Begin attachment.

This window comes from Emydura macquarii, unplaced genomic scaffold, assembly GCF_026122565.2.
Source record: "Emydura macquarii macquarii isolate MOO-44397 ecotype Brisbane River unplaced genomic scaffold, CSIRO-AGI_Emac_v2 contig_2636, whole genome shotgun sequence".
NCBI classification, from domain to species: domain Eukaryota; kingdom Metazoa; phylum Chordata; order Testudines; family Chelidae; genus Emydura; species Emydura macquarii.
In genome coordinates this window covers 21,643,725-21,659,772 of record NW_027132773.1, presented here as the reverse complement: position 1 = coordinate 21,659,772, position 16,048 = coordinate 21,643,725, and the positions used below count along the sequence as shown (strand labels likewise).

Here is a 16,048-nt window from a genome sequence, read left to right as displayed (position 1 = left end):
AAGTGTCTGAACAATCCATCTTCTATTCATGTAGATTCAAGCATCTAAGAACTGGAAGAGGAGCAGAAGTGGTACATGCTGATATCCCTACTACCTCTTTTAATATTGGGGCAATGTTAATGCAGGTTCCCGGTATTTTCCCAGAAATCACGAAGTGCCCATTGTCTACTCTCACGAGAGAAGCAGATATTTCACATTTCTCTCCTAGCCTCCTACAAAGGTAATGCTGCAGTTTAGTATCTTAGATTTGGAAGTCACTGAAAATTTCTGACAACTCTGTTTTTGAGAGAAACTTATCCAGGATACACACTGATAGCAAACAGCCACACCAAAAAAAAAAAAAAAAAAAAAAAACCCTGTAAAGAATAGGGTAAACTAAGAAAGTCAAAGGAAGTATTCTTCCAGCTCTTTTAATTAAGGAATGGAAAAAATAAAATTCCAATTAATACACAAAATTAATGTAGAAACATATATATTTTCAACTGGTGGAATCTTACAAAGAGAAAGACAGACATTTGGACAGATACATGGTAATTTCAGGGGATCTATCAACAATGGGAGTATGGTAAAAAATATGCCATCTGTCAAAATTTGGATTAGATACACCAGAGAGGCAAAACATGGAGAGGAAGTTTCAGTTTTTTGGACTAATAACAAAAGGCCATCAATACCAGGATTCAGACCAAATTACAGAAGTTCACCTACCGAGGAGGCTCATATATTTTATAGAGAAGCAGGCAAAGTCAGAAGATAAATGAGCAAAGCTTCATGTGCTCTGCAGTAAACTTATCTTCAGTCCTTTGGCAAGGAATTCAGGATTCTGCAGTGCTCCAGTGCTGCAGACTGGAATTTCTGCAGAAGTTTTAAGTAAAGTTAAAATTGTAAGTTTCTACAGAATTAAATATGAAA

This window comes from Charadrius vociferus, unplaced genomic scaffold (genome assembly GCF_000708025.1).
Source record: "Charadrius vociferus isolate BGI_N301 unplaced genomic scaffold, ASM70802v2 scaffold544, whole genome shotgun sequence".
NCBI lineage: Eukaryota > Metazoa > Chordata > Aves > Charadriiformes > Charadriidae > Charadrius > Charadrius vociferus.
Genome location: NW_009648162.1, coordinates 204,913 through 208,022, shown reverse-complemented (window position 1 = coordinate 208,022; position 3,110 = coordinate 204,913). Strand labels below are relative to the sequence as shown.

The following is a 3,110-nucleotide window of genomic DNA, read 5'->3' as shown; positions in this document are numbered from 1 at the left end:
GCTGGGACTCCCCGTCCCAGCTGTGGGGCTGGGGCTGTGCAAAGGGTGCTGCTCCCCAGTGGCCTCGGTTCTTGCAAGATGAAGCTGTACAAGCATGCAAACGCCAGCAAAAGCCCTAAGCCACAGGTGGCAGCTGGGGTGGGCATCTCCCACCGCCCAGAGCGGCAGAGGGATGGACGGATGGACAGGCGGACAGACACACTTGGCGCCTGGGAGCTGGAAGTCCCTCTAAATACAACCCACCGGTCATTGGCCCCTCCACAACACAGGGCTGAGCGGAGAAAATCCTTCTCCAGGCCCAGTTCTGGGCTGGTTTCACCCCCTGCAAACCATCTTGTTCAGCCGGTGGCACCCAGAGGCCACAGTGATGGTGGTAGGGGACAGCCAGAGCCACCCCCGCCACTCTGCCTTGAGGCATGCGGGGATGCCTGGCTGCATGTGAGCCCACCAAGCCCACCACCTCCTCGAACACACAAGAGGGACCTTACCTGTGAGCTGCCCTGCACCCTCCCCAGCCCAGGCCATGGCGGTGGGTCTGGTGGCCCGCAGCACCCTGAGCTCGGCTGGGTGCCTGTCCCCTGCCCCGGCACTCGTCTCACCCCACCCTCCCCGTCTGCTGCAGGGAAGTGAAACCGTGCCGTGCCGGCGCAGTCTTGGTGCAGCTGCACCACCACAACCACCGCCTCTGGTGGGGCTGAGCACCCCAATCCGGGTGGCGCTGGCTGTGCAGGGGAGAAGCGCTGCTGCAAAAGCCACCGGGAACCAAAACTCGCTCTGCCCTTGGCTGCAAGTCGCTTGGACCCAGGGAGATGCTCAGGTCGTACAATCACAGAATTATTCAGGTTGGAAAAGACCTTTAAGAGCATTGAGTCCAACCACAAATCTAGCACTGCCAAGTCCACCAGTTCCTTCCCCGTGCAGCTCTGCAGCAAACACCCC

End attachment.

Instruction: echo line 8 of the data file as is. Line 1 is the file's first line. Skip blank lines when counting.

Source record: "Charadrius vociferus isolate BGI_N301 unplaced genomic scaffold, ASM70802v2 scaffold544, whole genome shotgun sequence".